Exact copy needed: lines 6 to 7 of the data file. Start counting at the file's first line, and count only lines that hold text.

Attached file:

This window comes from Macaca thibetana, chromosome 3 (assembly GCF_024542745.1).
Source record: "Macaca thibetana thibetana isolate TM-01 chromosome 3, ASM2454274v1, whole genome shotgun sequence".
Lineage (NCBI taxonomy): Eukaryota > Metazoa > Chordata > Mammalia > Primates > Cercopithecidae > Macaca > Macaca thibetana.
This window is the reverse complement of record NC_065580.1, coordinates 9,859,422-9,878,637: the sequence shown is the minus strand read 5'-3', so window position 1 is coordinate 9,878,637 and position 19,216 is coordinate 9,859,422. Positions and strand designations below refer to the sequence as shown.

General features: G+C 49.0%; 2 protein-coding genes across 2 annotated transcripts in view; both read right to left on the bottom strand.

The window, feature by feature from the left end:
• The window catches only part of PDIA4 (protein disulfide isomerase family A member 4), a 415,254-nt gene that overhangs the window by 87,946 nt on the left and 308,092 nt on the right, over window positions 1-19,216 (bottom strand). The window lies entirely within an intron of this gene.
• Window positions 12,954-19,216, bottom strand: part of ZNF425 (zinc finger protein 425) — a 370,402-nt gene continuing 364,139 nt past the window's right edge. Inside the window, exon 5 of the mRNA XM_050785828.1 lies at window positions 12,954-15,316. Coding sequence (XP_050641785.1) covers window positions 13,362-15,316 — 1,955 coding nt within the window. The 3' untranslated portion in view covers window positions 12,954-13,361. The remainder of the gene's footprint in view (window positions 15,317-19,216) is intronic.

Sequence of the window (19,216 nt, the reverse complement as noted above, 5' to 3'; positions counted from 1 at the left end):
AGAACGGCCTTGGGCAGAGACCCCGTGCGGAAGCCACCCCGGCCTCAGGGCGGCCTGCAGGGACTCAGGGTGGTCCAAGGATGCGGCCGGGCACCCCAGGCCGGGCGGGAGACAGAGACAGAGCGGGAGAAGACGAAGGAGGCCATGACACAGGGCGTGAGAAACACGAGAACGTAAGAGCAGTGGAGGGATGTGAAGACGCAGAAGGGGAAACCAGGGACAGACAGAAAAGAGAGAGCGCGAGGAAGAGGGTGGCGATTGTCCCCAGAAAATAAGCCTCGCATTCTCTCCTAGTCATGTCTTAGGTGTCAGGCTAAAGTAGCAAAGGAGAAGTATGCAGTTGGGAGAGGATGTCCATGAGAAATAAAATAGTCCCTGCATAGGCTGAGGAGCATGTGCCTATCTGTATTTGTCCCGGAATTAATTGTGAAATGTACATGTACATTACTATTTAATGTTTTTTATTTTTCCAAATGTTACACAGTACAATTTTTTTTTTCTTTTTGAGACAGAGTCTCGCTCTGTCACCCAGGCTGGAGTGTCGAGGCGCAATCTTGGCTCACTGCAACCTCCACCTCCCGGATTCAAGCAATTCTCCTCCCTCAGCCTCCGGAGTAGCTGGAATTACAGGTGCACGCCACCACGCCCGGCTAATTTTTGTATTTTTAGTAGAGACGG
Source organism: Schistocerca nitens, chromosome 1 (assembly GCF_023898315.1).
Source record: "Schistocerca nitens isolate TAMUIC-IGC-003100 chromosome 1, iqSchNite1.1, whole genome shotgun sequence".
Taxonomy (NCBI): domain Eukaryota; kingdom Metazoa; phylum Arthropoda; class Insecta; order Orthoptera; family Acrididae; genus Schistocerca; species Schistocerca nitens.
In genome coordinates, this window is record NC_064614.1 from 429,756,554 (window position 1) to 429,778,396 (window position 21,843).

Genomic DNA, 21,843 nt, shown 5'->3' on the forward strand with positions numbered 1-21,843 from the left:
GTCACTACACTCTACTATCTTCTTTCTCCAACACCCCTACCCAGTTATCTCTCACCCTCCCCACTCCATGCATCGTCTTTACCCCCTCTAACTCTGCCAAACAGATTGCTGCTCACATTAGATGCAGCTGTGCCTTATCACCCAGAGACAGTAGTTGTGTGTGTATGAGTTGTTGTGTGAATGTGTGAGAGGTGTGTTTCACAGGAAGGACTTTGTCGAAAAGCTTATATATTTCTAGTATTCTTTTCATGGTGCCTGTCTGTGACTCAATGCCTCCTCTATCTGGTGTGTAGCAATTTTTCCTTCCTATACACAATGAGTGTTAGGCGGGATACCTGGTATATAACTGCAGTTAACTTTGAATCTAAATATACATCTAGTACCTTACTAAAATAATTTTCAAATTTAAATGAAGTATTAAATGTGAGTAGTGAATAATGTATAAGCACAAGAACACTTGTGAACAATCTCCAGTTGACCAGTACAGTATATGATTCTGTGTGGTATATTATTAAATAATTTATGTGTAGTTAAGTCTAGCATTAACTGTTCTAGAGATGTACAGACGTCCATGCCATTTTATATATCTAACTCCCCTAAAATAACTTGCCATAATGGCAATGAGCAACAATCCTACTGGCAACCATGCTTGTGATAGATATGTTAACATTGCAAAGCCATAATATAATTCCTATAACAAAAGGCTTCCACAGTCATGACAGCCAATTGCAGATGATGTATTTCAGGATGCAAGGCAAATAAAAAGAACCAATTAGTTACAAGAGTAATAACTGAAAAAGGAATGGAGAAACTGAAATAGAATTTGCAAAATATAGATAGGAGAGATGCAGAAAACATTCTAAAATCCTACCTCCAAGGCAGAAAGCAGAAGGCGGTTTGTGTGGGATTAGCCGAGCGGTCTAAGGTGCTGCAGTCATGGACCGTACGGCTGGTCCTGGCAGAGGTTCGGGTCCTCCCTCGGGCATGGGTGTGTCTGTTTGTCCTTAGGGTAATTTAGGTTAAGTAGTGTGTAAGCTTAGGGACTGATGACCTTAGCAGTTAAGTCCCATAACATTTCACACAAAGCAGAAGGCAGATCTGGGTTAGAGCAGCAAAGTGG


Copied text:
The window, feature by feature from the left end:
• The window catches only part of PDIA4 (protein disulfide isomerase family A member 4), a 415,254-nt gene that overhangs the window by 87,946 nt on the left and 308,092 nt on the right, over window positions 1-19,216 (bottom strand). The window lies entirely within an intron of this gene.